Jean-Jacques Ampère  

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Jean-Jacques Ampère (August 12, 1800 - March 27, 1864) was a French philologist and man of letters. Ampère introduced the conte fantastique in France by way of his 1829 translation of E. T. A. Hoffmann's Fantasy Pieces in the Manner of Callot (1814).


The only son of André-Marie Ampère, he was born at Lyon. He studied the folk-songs and popular poetry of the Scandinavian countries in an extended tour in northern Europe. Returning to France in 1830, he delivered a series of lectures on Scandinavian and early German poetry at the Athenaeum in Marseille. The first of these was printed as De l'Histoire de la poésie (1830), and was practically the first introduction of the French public to the Scandinavian and German epics.

Moving to Paris, he taught at the Sorbonne, and became professor of the history of French literature at the Collège de France. A journey in northern Africa (1841) was followed by a tour in Greece and Italy, in company with Prosper Merimée and others. This bore fruit in his Voyage dantesque (printed in his Grèce, Rome et Dante, 1848), which did much to popularize the study of Dante in France.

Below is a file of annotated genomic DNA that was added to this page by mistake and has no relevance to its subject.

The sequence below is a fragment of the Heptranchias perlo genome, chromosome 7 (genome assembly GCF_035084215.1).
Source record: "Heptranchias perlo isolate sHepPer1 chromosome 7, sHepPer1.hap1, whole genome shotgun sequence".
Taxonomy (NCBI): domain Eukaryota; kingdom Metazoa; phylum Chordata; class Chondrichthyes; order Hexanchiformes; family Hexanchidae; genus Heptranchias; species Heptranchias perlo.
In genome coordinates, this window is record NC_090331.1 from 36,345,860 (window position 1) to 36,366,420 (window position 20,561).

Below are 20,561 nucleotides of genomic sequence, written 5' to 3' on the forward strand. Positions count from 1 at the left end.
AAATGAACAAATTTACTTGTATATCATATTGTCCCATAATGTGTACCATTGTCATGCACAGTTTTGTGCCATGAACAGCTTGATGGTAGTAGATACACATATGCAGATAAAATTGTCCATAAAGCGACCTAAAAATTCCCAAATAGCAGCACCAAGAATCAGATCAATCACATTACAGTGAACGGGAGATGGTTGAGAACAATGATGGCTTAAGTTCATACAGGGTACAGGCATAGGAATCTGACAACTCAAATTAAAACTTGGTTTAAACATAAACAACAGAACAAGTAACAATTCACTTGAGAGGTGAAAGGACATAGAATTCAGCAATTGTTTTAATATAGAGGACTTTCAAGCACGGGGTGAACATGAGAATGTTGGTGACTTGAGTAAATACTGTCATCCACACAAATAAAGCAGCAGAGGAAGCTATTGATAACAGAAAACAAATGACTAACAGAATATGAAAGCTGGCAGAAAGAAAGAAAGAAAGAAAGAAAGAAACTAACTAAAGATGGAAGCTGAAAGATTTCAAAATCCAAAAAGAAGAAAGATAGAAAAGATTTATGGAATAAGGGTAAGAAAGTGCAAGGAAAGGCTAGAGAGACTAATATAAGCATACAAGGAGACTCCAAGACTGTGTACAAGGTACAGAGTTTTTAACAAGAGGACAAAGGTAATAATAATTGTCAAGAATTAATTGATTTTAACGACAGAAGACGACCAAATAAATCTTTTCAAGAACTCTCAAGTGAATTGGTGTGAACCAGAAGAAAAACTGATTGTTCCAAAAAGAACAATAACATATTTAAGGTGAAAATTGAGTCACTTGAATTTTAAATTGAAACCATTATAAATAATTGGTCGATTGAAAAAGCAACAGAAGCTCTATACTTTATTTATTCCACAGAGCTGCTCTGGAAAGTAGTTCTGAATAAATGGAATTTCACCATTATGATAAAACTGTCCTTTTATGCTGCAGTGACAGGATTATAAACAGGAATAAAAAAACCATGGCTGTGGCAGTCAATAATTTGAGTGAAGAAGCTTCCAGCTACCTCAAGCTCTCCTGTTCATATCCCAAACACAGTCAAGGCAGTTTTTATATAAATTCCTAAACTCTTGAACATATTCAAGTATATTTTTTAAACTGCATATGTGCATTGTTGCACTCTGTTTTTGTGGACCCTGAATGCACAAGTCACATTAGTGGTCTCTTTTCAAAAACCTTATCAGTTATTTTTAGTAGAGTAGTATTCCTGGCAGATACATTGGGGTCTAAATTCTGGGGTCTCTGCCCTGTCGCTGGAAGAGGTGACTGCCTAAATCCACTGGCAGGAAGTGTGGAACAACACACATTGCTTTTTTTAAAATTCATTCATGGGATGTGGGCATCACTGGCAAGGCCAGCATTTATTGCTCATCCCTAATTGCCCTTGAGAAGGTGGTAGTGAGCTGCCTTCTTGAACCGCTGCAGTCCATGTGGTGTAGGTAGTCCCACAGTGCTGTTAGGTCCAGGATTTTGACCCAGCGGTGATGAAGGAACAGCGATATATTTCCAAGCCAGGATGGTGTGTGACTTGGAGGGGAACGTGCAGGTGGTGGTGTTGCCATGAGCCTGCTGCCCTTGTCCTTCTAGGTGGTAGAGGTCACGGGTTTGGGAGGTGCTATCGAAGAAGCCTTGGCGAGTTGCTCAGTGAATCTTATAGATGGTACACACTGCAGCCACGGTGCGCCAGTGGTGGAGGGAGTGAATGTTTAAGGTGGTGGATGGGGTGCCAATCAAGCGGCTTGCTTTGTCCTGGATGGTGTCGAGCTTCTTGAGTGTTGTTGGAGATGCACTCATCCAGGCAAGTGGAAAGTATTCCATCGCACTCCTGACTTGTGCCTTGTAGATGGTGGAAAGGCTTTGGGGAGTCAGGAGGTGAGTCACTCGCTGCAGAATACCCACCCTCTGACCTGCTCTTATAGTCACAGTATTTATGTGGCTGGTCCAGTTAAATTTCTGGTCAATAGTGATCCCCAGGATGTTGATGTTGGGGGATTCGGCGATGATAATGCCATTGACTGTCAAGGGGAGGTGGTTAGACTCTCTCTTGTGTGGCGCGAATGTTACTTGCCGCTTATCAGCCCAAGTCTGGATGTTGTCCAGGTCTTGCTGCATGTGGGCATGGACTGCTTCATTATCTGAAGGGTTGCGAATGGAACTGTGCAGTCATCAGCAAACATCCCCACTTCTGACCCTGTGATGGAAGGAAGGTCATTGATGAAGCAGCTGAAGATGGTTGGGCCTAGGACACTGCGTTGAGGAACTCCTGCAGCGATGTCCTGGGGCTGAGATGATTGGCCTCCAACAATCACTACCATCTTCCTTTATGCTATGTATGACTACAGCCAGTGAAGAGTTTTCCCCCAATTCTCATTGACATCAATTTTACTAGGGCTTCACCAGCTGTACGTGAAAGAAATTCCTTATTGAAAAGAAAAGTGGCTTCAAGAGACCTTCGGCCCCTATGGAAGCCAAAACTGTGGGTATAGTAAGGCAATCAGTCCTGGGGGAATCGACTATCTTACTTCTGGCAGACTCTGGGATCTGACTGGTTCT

In 1848 he became a member of the Académie française, and in 1851 he visited America. From this time he was occupied with his chief work, L'Histoire romaine à Rome (4 vols., 1861-1864), until his death at Pau.

The Correspondence et souvenirs (2 vols.) of A-M and J-J Ampère (1805-1854) was published in 1875. Notices of J-J Ampère are to be found in Sainte-Beuve's Portraits littéraires, vol. iv., and Nouveaux Lundis, vol. xiii.; and in P Merimée's Portraits historiques et littéraires (2nd ed., 1875).

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